Education and Solidarity Network


Education and Solidarity Network
May 6, 2015

As part of the tripartite agreement signed in 2011 between the Education and Solidarity Network, MGEN (Mutuelle Générale de l’Education Nationale, France – mutual benefit society for national education) and MGPAP (Mutuelle Générale du Personnel des Administrations Publiques, Morocco – mutual benefit society for public administration employees), a mission was organised in Rabat in order to set out the support measures for MGPAP by MGEN France. Whether in France, Morocco or the Ivory Coast, the Network sustains bilateral partnership relations!

MGPAP (Mutuelle Générale du Personnel des Administrations Publiques) is the largest mutual benefit society in Morocco. Established in 1948, it has a presence in 12 regions of the country and has more than 29 regional delegations and 35 local offices. MGPAP ensures the delegated management of the compulsory health insurance for the public sector, as part of an agreement with CNOPS (Caisse Nationale des Organismes de Prévoyance Sociale – national fund of social welfare organizations).

In Morocco, it is a “Dahir” (Royal Decree) dating back to 1963 that governs the mutual benefit society. This Dahir is in the process of changing, with a draft law concerning the Code governing mutual benefit societies. This draft law was adopted in September 2012 by the Council of Government, and presented in October 2013 before the Economic, Social and Environmental Council of Morocco (CESE). It involves a complete rewriting of the Dahir provisions of 1963, with a more explicit reformulation of the role of mutual benefit societies in the area of social welfare and the implementation of new management rules guaranteeing viability and transparency.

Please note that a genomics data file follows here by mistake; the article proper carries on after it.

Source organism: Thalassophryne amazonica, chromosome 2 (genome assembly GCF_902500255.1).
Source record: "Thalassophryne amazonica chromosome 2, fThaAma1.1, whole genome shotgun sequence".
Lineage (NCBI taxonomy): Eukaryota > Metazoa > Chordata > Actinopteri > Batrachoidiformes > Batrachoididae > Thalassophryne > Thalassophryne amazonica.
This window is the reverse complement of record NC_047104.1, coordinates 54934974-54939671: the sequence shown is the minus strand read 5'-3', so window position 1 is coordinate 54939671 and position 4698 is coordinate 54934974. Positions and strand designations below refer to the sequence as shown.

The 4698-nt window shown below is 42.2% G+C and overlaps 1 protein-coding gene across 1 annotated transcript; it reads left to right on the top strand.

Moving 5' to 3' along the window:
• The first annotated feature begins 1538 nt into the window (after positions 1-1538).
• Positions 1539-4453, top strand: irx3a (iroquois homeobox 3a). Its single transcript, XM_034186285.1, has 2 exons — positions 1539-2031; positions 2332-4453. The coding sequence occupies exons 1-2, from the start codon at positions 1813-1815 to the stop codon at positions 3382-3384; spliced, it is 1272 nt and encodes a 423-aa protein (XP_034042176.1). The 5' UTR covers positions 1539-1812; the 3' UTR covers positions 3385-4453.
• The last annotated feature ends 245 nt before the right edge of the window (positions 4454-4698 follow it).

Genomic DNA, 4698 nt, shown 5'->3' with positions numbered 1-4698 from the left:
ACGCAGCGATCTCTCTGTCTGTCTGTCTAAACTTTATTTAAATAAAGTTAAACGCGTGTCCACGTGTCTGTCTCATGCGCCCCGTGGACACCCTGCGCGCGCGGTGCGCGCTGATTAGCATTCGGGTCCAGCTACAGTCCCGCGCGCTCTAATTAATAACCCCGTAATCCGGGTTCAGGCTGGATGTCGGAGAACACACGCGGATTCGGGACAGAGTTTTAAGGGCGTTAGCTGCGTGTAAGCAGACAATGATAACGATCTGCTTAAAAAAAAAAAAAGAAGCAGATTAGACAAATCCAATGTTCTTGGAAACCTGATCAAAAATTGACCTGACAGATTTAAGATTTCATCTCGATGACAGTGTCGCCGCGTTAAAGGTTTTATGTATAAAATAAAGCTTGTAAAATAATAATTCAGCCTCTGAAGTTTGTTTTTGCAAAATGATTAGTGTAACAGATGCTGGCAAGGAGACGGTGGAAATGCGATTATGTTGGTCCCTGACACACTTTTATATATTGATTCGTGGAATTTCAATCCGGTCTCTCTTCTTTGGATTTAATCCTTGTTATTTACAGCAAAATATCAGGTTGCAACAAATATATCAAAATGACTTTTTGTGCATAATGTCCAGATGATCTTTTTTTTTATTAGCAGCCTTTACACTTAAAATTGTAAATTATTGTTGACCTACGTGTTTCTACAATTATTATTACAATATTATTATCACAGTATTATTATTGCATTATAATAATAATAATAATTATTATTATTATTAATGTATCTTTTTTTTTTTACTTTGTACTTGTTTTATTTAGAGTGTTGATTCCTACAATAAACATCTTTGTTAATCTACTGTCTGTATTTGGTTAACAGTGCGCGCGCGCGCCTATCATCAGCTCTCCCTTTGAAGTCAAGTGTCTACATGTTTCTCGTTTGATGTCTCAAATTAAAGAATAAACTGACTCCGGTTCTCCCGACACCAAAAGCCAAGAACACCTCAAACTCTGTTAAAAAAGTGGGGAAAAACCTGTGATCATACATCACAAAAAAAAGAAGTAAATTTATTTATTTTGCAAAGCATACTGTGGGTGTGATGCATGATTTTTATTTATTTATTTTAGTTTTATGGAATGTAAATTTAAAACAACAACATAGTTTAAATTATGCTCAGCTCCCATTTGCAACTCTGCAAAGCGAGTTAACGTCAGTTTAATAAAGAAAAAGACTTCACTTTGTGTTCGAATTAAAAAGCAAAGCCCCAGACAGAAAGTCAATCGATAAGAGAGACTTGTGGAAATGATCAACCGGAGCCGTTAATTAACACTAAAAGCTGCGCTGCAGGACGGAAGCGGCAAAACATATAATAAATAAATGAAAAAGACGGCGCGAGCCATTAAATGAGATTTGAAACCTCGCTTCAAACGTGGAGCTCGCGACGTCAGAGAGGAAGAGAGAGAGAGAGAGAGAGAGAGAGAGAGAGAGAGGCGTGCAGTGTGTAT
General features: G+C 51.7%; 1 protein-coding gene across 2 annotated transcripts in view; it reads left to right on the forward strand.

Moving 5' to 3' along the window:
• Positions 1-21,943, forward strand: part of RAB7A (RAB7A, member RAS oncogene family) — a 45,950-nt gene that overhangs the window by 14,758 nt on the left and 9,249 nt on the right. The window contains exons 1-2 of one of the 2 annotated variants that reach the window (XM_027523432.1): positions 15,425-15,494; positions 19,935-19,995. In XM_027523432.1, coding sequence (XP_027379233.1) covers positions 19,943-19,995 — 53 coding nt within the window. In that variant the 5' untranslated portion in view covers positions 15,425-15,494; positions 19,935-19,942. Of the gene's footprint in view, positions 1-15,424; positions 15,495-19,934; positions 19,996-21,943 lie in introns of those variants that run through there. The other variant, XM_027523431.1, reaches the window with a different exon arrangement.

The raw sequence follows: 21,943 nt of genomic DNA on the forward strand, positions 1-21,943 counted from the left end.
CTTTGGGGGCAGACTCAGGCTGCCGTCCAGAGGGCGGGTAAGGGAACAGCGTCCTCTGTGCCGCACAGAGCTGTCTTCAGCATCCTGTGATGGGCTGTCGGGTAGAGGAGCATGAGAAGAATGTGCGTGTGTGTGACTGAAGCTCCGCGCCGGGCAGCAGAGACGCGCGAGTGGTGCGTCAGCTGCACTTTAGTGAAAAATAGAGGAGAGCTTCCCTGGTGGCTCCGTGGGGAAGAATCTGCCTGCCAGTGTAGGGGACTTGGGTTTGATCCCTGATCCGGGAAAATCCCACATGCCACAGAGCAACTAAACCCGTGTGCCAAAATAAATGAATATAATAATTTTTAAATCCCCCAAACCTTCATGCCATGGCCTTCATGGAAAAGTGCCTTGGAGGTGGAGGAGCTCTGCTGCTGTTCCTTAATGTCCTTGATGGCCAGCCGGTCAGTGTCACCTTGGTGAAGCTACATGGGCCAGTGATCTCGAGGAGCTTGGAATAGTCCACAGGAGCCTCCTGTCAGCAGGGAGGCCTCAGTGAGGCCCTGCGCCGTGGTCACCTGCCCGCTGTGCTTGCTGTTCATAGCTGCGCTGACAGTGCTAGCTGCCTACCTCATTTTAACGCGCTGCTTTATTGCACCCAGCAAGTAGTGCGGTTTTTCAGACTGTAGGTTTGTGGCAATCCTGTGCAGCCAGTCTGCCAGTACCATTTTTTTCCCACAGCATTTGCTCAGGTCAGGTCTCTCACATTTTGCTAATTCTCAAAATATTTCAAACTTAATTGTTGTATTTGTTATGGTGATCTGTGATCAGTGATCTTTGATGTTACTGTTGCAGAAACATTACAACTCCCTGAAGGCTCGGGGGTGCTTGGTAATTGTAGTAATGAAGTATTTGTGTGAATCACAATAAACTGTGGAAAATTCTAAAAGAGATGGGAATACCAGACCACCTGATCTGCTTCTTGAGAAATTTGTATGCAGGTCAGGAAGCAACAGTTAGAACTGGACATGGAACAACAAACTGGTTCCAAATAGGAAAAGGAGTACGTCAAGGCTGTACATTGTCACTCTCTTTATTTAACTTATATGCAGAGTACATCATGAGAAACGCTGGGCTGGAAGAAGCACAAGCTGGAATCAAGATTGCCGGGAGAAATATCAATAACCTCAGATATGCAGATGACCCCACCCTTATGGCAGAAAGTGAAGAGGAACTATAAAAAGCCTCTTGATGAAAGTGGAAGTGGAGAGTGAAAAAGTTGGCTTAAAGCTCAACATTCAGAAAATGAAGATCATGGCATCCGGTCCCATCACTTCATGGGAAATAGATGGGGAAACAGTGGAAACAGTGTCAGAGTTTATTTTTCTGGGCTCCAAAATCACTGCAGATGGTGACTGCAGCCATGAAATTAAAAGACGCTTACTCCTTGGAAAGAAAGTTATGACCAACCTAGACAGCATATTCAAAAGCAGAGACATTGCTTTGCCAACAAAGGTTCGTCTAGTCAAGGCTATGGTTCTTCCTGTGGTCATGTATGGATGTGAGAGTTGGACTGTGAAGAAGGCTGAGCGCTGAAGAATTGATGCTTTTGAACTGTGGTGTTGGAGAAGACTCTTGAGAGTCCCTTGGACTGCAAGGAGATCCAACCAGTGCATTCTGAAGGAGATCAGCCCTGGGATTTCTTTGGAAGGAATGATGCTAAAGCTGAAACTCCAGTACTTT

To respond to this, MGPAP is in the midst of change. It has undertaken a large-scale project involving the separation of business activities and powers. MGPAP is also equipped with substantial working tools such as cost accounting, management control, audit as well as strengthening human resources through the recruitment of specialists in order to support the mutual benefit society in its overall transformation.

MGEN France signed a partnership agreement with MGPAP and the Education and Solidarity Network in 2011.

  • In 2011, initial training was organised by MGEN France and the Education and Solidarity Network, designed for elected and executive officers of MGPAP concerning governance issues.
  • In 2012, a second training session took place on the legal, financial and social issues of separating activities as part of the draft law concerning the Code governing mutual benefit societies.
  • In 2013, following a report by MGEN France, the General Assembly of MGPAP adopted the mutual benefit society reorganisation principle. A joint Steering Committee including the Education and Solidarity Network/MGEN France/MGPAP was set up in order to work on the separation of business activities.
  • In 2014, the joint Steering Committee decided, as a priority, to direct support to change management issues.

The Rabat mission in March 2015 first enabled a report to be carried out on the changes of MGPAP and the draft law concerning the Code governing mutual benefit societies. The Steering Committee then outlined a road map that sets out the specific problems for which MGEN France can provide expertise.

Reference points

Health insurance in Morocco is broken down into three systems:

  • AMO (Compulsory Health Insurance), managed for the public sector by CNOPS and mutual benefit societies for civil servants (delegated management), and by CNSS (Caisse Nationale de Sécurité Sociale – National social security fund) for private-sector employees;
  • RAMED (Régime d’Assistance Médicale – Medical Assistance Scheme), aimed at vulnerable populations and those subsidised in full by the State;
  • A system for students and self-employed workers, currently under development. For this system, the challenge is the size as the self-employed persons category also includes professional services and company managers as well as informal-sector workers, traders and farmers.


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